just another day…

This morning, as I was driving out the dirt road towards Rurestse to Green Gem nursery, I passed by a truck full of workers in blue jackets.  This is a regular sight.  It’s a crew of workers hitching a ride out to someone’s farm or construction site to work for the day, wearing the blue jacket and pants sets that make obvious the meaning of “blue collar.”  The truck sits at a standstill just as the thinning tarmac deteriorates into red dirt, where the road bends and the small hills on the horizon sit in South Africa.  Upon seeing the truck and police officers, I had a quick thought to tell my hitchhiking passenger to put on her seat belt.  Smile and wave is my motto when it comes to traffic cops.  We approach the scene and it becomes obvious the men with AK47s aren’t concerned with seat belts today.  They are looking for illegal Zimbabweans.  My heart sinks.  “It’s the only thing the police are good at,” she says, the woman to whom I’m giving a lift, “busting Zimbabweans.”

It’s a complex issue that deserves more discussion at a later point.  To make a quick comment, it’s a bad situation in Zimbabwe with little money and jobs for a lot of its citizens.  They seek work elsewhere to support their families, and one place they come is Botswana.  Some have the proper papers, but some don’t.  It’s been a big long struggle in Zimbabwe, and many people are merely trying to make enough money to eat.  Where can they go and what happens to these people when they try to leave the country?  They are busted, deported in gigantic jail cell vehicles reminiscent of the trucks in Avatar that bulldoze the forest.  Some are back at work the next day, miraculously, others may have a more difficult deportation, but I’m not one who knows these things.  It’s difficult for a country who takes in immigrants or refugees as well, and to have a process and require permits allows the country to keep track of who is here, and is it too much to ask?  There are those who slip through the cracks and oftentimes suffer the consequences.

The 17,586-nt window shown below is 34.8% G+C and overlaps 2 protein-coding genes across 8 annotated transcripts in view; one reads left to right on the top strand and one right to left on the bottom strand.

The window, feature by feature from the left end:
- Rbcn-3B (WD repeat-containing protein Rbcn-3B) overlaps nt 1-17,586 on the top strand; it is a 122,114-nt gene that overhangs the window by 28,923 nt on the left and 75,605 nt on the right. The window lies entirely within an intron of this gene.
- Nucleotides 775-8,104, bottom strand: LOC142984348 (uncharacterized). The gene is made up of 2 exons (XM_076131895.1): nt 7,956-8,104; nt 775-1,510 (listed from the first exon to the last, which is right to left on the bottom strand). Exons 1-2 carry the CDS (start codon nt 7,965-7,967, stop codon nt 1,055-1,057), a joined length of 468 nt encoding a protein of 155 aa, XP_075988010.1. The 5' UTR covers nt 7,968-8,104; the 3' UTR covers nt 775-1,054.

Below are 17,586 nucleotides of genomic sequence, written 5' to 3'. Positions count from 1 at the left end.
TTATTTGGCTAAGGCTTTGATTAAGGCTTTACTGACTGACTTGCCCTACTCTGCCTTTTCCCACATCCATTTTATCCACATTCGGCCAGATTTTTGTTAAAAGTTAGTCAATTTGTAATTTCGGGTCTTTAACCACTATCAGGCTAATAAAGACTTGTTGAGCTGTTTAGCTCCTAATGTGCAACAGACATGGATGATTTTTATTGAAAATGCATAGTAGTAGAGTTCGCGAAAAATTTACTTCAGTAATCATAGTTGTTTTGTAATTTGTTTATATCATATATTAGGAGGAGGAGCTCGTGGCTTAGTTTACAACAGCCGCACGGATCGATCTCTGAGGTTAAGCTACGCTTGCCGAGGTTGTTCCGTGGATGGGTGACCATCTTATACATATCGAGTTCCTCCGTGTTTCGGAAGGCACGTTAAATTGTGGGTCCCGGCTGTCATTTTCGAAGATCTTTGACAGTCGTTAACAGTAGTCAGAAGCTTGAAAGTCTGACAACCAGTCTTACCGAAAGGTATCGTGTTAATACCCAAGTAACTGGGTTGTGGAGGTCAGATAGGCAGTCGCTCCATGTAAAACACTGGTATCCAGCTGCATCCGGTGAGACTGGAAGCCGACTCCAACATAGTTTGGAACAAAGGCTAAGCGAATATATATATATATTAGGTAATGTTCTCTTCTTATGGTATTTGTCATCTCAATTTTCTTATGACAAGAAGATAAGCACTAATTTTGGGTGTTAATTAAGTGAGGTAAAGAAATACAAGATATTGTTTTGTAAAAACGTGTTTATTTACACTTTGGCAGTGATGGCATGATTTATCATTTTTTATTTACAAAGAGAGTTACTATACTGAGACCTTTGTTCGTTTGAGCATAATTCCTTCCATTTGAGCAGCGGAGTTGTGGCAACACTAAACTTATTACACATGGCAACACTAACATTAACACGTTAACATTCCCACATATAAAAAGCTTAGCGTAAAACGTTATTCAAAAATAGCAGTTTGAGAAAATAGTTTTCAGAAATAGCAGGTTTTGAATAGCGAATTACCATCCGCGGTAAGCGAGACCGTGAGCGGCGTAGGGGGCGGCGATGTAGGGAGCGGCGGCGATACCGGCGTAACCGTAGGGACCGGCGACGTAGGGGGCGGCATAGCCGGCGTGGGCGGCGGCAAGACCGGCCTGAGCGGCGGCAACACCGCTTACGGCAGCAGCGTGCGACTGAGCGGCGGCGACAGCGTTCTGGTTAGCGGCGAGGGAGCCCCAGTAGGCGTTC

At the end of the day, giving a lift to eleven people this time- five in the cab with me and six in the back- we set out in a humid dusk through the greens and reds of trees and dirt for town.  I look out the window for buck that frequent the area.  A woman from the back tells the front seat passenger to put on her seat belt.  She scoffs, saying she’s not afraid of the police.  “We won’t get in trouble, we are with a white girl, the police are afraid of white people!”  followed by short cackles.  Just in case they really believe we just smile and wave our way through each and every encounter, I feel I must say, “That’s not true!  They still give white people tickets! I was given one last week for talking on my phone while driving.”  I feel the weight of the extra passengers pull on the transmission as I shift gears, bumping down the wide red sand road to town.

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